In the example here, a researcher is interested in the dependent variable Voting Record, and the literature review shows past researchers finding the independent factors of Occupation, Education and Income to be predictive of voting behavior.

It is hypothesized here that the variable voting record is dependent on the other three variables and not the other way around.  Logic would also have it as such.  People don't usually achieve high levels of education or income because they vote a certain way, but folks with high levels of education and income tend to be more conservative in their voting behavior, as a general rule.

This doesn't exhaust the discussion of variables.  It could be that another type of variable comes between Independent and Dependent variables.  To fully flesh out the theoretical picture, past research could suggest Intervening Variables (those which underlie the relationship between dependent and independent variables) or Moderator Variables (those which have no apparent logical reason for expanding our understanding of the relationship but somehow have influence on the relationship of interest).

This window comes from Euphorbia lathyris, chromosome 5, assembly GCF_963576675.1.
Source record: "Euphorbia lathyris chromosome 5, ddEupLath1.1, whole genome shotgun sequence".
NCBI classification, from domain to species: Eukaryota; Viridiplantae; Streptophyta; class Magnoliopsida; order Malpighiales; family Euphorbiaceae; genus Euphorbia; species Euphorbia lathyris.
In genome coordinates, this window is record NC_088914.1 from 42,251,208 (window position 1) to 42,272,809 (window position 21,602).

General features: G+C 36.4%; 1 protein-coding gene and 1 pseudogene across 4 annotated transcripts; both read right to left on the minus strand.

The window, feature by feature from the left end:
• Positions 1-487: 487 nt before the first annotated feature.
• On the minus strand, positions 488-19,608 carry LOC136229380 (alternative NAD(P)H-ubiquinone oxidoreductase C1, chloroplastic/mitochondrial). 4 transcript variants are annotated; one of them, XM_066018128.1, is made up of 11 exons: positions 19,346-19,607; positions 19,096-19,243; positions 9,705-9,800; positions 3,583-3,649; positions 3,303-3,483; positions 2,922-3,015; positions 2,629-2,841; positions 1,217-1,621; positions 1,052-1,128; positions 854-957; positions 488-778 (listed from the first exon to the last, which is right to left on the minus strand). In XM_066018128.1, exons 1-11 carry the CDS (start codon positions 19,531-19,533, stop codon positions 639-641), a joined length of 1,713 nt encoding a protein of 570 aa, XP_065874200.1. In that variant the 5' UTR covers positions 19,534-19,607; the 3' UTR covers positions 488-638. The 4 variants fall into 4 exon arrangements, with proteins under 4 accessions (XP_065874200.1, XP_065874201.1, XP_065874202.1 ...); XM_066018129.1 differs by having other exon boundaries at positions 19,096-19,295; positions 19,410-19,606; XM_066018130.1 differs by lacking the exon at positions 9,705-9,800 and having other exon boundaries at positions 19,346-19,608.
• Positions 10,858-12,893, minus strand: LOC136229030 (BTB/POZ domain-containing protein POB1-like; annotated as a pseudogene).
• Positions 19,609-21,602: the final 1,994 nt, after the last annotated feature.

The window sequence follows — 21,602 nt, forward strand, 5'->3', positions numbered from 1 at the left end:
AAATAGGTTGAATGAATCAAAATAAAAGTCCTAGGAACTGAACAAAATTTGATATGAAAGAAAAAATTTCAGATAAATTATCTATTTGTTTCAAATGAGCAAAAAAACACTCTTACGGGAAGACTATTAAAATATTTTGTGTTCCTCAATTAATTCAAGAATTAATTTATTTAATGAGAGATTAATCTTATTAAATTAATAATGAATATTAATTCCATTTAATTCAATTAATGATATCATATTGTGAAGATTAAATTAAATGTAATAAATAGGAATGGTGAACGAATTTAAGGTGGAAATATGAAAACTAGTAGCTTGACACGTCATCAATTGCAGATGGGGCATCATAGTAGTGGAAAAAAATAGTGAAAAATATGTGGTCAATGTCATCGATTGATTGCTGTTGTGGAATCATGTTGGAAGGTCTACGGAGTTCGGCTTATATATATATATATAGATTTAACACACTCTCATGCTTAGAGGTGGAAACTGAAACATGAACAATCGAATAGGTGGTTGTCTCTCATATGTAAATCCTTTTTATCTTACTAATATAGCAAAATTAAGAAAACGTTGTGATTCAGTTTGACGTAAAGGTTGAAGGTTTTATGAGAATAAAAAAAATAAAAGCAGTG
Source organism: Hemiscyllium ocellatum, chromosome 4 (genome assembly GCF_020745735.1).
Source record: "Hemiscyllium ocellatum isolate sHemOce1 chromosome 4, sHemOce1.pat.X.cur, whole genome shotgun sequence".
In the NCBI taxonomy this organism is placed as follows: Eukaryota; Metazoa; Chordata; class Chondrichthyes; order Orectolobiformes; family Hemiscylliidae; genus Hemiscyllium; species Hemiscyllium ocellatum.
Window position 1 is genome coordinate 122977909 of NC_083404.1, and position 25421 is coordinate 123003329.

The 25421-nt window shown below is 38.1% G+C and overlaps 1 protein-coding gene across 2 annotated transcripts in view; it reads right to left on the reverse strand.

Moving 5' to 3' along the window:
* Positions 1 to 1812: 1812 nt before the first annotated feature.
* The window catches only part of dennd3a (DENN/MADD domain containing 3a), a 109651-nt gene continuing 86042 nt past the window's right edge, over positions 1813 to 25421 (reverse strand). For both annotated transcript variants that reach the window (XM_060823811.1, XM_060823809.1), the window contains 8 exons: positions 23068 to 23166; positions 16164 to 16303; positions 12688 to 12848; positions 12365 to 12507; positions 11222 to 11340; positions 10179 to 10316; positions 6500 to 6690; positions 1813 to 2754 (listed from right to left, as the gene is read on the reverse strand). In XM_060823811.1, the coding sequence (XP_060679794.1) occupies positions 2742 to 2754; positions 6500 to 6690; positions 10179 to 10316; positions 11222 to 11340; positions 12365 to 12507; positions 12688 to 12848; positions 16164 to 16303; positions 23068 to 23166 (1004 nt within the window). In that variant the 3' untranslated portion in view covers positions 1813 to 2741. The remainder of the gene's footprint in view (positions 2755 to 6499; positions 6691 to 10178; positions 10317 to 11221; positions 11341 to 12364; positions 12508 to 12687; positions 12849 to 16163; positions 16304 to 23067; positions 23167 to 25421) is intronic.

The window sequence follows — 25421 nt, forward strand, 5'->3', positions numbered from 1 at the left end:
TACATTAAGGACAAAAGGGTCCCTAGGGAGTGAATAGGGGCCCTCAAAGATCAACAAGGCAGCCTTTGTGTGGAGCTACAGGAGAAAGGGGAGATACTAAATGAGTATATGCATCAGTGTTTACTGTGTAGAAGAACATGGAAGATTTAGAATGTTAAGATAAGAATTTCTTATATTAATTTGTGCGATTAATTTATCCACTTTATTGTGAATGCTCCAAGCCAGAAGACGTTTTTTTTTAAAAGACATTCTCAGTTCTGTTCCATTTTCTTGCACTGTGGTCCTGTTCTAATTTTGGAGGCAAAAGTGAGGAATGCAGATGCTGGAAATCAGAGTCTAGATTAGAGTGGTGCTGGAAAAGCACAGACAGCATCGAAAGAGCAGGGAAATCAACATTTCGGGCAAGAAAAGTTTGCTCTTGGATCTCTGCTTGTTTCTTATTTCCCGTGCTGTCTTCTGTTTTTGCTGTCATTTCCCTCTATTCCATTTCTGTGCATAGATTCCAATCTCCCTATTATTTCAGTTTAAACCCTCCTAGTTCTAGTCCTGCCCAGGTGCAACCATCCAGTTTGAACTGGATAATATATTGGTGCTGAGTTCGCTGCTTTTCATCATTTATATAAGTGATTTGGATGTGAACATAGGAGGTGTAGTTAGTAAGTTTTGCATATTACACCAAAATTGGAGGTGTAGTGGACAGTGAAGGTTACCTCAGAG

What's the difference?  There are those with higher incomes who vote against school funding because they have no children or grandchildren in the local school system. In the example of voting, there are very rich, fairly well-educated people who vote a liberal agenda (famous rock musicians.  These would be Intervening factors.

There are also factors that have no logical or ostensible reason for posing influence, yet do so indirectly. Measures of intelligence often vary by (but not because of) cultural grouping (i.e., ethnicity, race, or gender).  Men aren't more or less intelligent than women because of their gender, but intelligence differences between men and women have been noted in research to the extent that research in on this topic would be deficient if gender was not made part of the research plan.